WASHINGTON -- Ethanol industry groups are suing the U.S. Environmental Protection Agency (EPA) for granting blending waivers to several refiners, which they allege have been done in secret, in excess and to the point that it is destroying ethanol demand in the United States.
The Renewable Fuels Association (RFA), National Corn Growers Association, American Coalition for Ethanol (ACE) and National Farmers Union filed the lawsuit in late May against the EPA in the U.S. Court of Appeals for the 10th Circuit. The lawsuit is challenging three specific waivers the EPA granted, including one to a refinery owned by Wynnewood Refining Co., a subsidiary of CVR Energy, which is majority-owned by Carl Icahn, former special adviser to President Donald Trump. The other two waivers cited in the lawsuit were granted to refineries in Cheyenne, Wyo., and Woods Cross, Utah, owned by HollyFrontier Corp. The exemptions have relieved Wynnewood Refining and Holly Frontier of a combined $170 million in compliance costs, according to company statements cited by the plaintiffs.
The EPA has the power to grant small refineries—defined as those with throughputs of less than 75,000 barrels per day—a temporary, two-year exemption from their blending responsibilities, and the refiners could ask for extensions if they can show these obligations cause “disproportionate economic hardship.” As of late 2017, the EPA had approved only a few exemptions each year, but so far in 2018, it has granted more than two dozen and declined to release the names of the recipients. It has done so after a federal judge ruled in August 2017 that the agency was being too strict in its criteria for denying exemptions.
“EPA left us with no choice but to challenge their systematic cuts to ethanol blending in the U.S. by distorting the intent of the law to grant secret hardship waivers to refineries which in some cases exceed the definition of ‘small’ and fall short of demonstrating ‘disproportionate economic hardship,’ ” said Brian Jennings, CEO of ACE. The plaintiffs describe the companies that own the refineries cited in the lawsuit as profitable; for example, they point out that HollyFrontier launched a $1 billion stock share repurchase program and received more than $300 million in tax cuts in 2017.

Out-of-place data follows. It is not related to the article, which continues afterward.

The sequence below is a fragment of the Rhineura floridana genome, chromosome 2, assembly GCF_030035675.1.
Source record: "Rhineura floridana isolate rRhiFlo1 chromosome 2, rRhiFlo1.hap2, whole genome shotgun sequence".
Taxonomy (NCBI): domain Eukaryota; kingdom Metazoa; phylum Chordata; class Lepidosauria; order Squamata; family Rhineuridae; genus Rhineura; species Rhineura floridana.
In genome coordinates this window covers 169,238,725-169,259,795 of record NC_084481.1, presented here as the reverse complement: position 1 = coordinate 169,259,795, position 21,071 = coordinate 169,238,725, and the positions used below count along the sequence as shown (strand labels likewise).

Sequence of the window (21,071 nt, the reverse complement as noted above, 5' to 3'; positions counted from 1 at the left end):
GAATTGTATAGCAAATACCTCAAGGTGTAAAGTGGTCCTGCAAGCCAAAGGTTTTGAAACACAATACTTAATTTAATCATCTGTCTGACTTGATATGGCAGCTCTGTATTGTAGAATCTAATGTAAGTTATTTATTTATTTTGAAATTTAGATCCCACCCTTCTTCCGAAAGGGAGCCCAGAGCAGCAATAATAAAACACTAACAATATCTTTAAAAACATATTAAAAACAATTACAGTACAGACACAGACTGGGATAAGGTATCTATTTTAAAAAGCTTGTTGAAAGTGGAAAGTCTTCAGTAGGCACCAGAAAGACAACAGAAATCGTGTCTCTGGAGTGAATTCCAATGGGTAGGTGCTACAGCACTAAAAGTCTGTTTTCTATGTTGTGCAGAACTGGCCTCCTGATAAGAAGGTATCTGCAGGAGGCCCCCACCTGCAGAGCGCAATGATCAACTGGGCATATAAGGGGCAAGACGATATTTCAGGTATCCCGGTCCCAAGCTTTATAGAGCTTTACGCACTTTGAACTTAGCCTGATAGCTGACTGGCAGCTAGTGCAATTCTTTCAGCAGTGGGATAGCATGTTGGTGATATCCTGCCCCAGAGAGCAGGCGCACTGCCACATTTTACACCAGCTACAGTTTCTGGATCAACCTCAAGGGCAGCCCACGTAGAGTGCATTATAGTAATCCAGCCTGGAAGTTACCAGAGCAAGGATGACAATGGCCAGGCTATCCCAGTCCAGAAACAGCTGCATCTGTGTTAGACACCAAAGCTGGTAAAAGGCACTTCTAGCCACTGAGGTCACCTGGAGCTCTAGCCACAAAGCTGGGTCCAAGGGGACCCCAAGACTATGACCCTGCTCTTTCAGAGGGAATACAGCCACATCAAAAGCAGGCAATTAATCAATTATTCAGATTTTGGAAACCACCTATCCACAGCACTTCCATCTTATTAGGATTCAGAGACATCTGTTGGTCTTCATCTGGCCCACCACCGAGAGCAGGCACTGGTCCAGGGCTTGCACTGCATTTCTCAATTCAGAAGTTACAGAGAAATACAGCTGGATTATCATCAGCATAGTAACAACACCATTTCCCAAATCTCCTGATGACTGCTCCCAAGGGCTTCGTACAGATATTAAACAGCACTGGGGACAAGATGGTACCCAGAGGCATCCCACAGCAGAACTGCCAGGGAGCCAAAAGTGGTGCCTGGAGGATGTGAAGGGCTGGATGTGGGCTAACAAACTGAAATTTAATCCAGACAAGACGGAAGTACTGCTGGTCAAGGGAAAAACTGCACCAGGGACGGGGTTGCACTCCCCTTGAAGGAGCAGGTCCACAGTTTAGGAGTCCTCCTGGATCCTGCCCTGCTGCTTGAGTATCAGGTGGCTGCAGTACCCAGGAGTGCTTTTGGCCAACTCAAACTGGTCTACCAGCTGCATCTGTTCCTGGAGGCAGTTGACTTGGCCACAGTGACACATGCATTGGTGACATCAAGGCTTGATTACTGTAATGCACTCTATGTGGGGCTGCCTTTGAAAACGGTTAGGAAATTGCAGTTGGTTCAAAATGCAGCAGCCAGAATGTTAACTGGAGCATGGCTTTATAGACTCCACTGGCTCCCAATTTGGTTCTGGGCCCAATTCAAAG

The several small-refinery exemptions granted over the past two years have cut renewable fuel blending volumes by up to 1.6 billion gallons, according to the RFA. Prices of Renewable Identification Number (RIN) credits, meanwhile, have plummeted since February 2018, when news of the exemptions first appeared, according to reports.
'A Flood of Cheap RINs'
In an analysis, the RFA determined that the volume of ethanol blended in 2018 has been less than year-ago levels for 14 of the first 21 weeks of 2018. Meanwhile, the weekly ethanol blend rate, which RFA considers a more accurate measure of ethanol demand, has been lower than year-ago levels in 17 of the first 21 weeks of 2018. The group said that last year, the weekly ethanol blend rate had pushed past 10% nine times before May 31. But this year it has risen past 10% only twice.
“In essence, the recent tidal wave of small-refiner exemptions has resulted in a flood of cheap RINs,” said Geoff Cooper, executive vice president of RFA, in a blog post. “And as a result, many U.S. refiners and blenders are reducing their use of ethanol. Refiners who received an exemption in 2016 and/or 2017 are likely confident they’ll score another bailout from 2018 compliance obligations.”
The lawsuit follows a separate legal action against the EPA by the Advanced Biofuels Association, which has asked a federal judge to review the legality of the waivers, Reuters reported.
Meanwhile, despite expressed support from the Trump administration on the year-round sale of E15, the EPA has not taken any steps yet to lift Reid vapor pressure restrictions that prohibit the fuel blend’s sale during the summer months in most markets. The regulations essentially prohibit E15’s sale to any vehicles other than flex-fuel vehicles from June 1 to Sept. 15.